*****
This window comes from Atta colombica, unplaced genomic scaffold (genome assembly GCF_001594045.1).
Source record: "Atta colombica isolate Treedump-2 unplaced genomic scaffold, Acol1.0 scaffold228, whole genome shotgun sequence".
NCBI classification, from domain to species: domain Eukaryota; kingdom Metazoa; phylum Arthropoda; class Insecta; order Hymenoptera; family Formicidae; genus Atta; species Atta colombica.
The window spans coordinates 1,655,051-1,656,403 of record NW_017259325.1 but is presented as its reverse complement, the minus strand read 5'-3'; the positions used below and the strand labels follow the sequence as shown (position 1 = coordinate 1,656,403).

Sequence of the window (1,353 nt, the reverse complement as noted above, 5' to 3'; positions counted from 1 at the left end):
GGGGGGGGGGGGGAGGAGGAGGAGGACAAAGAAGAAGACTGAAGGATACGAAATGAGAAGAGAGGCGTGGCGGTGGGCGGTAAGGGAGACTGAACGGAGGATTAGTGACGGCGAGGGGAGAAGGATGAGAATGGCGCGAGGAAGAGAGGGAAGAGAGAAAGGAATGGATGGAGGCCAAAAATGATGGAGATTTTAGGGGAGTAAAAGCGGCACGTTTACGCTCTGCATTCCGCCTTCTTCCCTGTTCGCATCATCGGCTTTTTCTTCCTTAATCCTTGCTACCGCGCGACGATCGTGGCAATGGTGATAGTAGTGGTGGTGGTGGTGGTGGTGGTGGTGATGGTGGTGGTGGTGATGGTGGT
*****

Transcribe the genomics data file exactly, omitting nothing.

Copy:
This window comes from Atta colombica, unplaced genomic scaffold (genome assembly GCF_001594045.1).
Source record: "Atta colombica isolate Treedump-2 unplaced genomic scaffold, Acol1.0 scaffold228, whole genome shotgun sequence".
NCBI classification, from domain to species: domain Eukaryota; kingdom Metazoa; phylum Arthropoda; class Insecta; order Hymenoptera; family Formicidae; genus Atta; species Atta colombica.
The window spans coordinates 1,655,051-1,656,403 of record NW_017259325.1 but is presented as its reverse complement, the minus strand read 5'-3'; the positions used below and the strand labels follow the sequence as shown (position 1 = coordinate 1,656,403).

Sequence of the window (1,353 nt, the reverse complement as noted above, 5' to 3'; positions counted from 1 at the left end):
GGGGGGGGGGGGGAGGAGGAGGAGGACAAAGAAGAAGACTGAAGGATACGAAATGAGAAGAGAGGCGTGGCGGTGGGCGGTAAGGGAGACTGAACGGAGGATTAGTGACGGCGAGGGGAGAAGGATGAGAATGGCGCGAGGAAGAGAGGGAAGAGAGAAAGGAATGGATGGAGGCCAAAAATGATGGAGATTTTAGGGGAGTAAAAGCGGCACGTTTACGCTCTGCATTCCGCCTTCTTCCCTGTTCGCATCATCGGCTTTTTCTTCCTTAATCCTTGCTACCGCGCGACGATCGTGGCAATGGTGATAGTAGTGGTGGTGGTGGTGGTGGTGGTGGTGATGGTGGTGGTGGTGATGGTGGT